Chris concentrates in criminal defense in federal and state courts. Chris concentrates on defending clients accused of white collar crimes, street crimes, sex offenses and capital murder in the South and around the country. Since launching his private practice in 2007, Chris has represented clients in serious matters from Las Vegas to New York City to San Juan, Puerto Rico. However, the bulk of his practice is fighting for men and women accused of crimes in and around South Carolina.
Prior to opening his own practice, Chris spent 15 years as a public defender or non-profit lawyer. Chris began his career in Charleston, S.C., and he and his family returned in 2010 after spending a decade in Atlanta.
The son of a two teachers, Chris grew up in Carrollton, Georgia. After graduating from his hometown college, he earned his law degree from Georgetown University in 1992. Chris spent the next eight years as a public defender in Charleston, successfully defending clients against a wide array of criminal charges, from driving offenses to capital murder.
Chris is recognized by his peers for his excellence as a criminal defense lawyer. Chris is the Secretary of the National Association of Criminal Defense Lawyers. He was selected by Superlawyers in 2016 for Criminal Defense in South Carolina and has achieved an Aavo of 10.0.
In 2000, Chris joined the Southern Center for Human Rights, a nationally acclaimed non-profit law office in Atlanta that defends people facing the death penalty throughout the Deep South. Working with committed and talented defense teams, Chris won a series of impressive results in very difficult cases -- an acquittal for death row inmate Gary Drinkard, a DNA exoneration for Douglas Echols, an acquittal for Albert Joe Ryans, and a lesser conviction and sentence for death row inmate Levi Pace.
Chris accepted the appointment to become the founding director of the Georgia Capital Defender, the state agency charged with defending indigent men and women facing the death penalty at trial and on appeal. During his tenure (2004-2007), the office accomplished amazing results for its clients, resolving 40 cases without a single client being sentenced to death, including a unanimous life verdict in a double murder case that Chris tried in Brunswick, Georgia. However, the State of Georgia responded by cutting funding so low that it undermined the clients’ constitutional right to effective representation. After being prohibited by the State of Georgia from litigating the issue in court, Chris resigned over the principle of effective representation for all defendants facing the death penalty, which was covered in the New York Times.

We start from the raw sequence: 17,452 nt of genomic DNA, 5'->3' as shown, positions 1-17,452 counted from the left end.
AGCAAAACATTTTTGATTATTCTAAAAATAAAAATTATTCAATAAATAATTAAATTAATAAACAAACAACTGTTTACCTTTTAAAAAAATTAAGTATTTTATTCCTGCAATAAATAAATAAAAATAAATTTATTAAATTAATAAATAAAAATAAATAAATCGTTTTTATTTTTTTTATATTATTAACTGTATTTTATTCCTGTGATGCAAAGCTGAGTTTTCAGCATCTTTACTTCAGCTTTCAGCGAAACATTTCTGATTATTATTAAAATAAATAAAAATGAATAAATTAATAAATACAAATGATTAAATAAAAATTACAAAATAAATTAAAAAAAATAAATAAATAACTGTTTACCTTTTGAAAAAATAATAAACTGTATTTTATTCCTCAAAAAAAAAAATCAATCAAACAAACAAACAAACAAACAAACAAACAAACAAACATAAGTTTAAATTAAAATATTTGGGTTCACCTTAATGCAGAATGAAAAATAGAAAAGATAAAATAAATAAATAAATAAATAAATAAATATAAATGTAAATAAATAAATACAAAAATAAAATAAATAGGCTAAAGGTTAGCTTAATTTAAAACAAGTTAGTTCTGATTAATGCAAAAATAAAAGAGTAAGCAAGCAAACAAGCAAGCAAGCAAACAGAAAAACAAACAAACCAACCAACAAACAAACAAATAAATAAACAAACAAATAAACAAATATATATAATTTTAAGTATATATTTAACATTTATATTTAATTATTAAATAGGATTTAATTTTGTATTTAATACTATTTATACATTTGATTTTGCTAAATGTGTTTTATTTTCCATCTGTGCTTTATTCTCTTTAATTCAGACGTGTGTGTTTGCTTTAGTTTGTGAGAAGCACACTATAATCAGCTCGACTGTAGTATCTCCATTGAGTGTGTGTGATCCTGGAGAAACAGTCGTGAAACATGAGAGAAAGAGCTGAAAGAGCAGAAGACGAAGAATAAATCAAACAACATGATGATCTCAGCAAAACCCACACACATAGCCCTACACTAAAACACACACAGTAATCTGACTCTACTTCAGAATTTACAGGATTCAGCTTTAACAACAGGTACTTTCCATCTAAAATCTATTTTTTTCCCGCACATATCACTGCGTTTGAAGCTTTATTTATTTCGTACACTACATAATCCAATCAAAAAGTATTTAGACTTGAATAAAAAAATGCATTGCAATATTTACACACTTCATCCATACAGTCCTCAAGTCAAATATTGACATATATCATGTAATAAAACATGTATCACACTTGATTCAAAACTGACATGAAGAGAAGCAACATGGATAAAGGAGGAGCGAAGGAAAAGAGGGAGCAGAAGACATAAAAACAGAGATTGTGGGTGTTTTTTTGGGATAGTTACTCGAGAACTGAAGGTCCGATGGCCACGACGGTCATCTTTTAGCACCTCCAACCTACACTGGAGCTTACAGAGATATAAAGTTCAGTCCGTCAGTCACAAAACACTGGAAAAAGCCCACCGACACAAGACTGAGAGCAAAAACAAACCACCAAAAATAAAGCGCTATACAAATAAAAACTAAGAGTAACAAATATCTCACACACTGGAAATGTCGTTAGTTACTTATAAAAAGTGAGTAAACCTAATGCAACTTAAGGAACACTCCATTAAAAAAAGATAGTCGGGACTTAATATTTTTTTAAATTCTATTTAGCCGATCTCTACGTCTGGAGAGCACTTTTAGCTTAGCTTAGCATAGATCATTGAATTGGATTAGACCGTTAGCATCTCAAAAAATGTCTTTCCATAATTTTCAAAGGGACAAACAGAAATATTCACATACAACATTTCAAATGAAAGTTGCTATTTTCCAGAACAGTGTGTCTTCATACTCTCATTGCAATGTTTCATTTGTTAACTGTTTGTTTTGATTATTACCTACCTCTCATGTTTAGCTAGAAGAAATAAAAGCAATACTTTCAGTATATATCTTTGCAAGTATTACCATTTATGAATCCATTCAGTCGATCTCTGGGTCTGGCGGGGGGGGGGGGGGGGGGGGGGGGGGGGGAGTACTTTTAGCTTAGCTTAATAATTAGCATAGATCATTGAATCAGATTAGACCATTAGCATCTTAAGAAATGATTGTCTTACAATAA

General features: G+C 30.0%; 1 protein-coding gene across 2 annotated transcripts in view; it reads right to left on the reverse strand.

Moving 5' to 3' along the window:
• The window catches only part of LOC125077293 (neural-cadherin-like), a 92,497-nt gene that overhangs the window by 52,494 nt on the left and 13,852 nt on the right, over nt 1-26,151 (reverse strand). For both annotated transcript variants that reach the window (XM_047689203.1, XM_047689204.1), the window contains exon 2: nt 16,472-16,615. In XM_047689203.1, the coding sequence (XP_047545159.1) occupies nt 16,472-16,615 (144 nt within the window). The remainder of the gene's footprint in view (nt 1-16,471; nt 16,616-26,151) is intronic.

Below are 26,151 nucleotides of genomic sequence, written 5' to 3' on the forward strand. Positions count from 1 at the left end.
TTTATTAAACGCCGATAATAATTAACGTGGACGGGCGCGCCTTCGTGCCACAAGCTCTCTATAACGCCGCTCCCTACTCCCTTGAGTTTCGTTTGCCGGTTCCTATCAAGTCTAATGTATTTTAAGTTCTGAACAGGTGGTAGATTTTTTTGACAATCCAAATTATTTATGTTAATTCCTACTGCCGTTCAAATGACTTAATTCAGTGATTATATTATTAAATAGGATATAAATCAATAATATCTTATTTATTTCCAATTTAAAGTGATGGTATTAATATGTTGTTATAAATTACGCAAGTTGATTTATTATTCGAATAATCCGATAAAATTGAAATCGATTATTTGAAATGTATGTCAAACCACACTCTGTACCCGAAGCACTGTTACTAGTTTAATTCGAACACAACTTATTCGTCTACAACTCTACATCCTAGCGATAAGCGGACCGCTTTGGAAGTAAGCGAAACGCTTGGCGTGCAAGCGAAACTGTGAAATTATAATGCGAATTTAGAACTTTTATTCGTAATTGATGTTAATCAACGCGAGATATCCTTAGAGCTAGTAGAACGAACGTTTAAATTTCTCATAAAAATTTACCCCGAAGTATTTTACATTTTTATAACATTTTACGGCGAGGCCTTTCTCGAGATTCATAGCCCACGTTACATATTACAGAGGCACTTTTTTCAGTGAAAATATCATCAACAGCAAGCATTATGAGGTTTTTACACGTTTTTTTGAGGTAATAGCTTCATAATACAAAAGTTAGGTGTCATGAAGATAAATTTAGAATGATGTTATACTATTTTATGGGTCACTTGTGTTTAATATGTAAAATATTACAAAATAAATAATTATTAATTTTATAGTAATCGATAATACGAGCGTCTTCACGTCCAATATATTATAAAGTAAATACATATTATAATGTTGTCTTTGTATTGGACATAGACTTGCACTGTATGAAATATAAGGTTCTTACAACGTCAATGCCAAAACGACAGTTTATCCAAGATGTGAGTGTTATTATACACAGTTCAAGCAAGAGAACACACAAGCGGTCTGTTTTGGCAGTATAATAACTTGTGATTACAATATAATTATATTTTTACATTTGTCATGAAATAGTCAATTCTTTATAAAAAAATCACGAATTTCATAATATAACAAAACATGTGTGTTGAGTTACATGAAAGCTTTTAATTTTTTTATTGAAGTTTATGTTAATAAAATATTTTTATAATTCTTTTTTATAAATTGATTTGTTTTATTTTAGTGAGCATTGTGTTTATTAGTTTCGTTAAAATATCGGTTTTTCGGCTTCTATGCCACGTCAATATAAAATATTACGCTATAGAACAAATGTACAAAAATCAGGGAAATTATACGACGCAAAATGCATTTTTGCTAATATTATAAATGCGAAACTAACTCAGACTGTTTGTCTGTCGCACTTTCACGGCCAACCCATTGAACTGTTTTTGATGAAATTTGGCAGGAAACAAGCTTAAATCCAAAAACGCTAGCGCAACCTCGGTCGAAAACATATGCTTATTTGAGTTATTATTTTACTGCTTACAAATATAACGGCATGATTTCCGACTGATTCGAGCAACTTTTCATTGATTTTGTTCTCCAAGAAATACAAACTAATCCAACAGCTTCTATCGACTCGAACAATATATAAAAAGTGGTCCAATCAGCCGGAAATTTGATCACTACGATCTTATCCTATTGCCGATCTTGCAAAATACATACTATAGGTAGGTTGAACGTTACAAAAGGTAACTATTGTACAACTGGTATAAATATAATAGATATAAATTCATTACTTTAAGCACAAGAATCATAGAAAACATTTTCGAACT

He is a sought after speaker on criminal defense topics ranging from courtroom advocacy, forensics, criminal law, and ethics, having given more than 100 presentations to professional organizations and bar associations in more than thirty states. He is on the faculty of the National Criminal Defense College where he teaches fellow criminal defense lawyers and learns from them in the process. He has served as an adjunct professor of law at Emory University, Georgia State University, and the Charleston School of Law, teaching courses and clinics on capital punishment and criminal procedure.
As part of his commitment to giving his best for his clients, Chris enrolled in a two-year masters program in oral storytelling from East Tennessee State University. Chris graduated in 2016.
With his experience and passion for justice, Chris will continue to protect the liberty and reputation of his clients by working tirelessly to win the most favorable verdict possible.
Chris Geel is an attorney focusing his practice on criminal trials and appeals. Since joining the Law Office of Christopher W. Adams, Chris has represented clients in state and federal courts in Charleston and throughout the state of South Carolina, as well as on direct appeal before South Carolina’s appellate courts and in the Fourth Circuit Court of Appeals.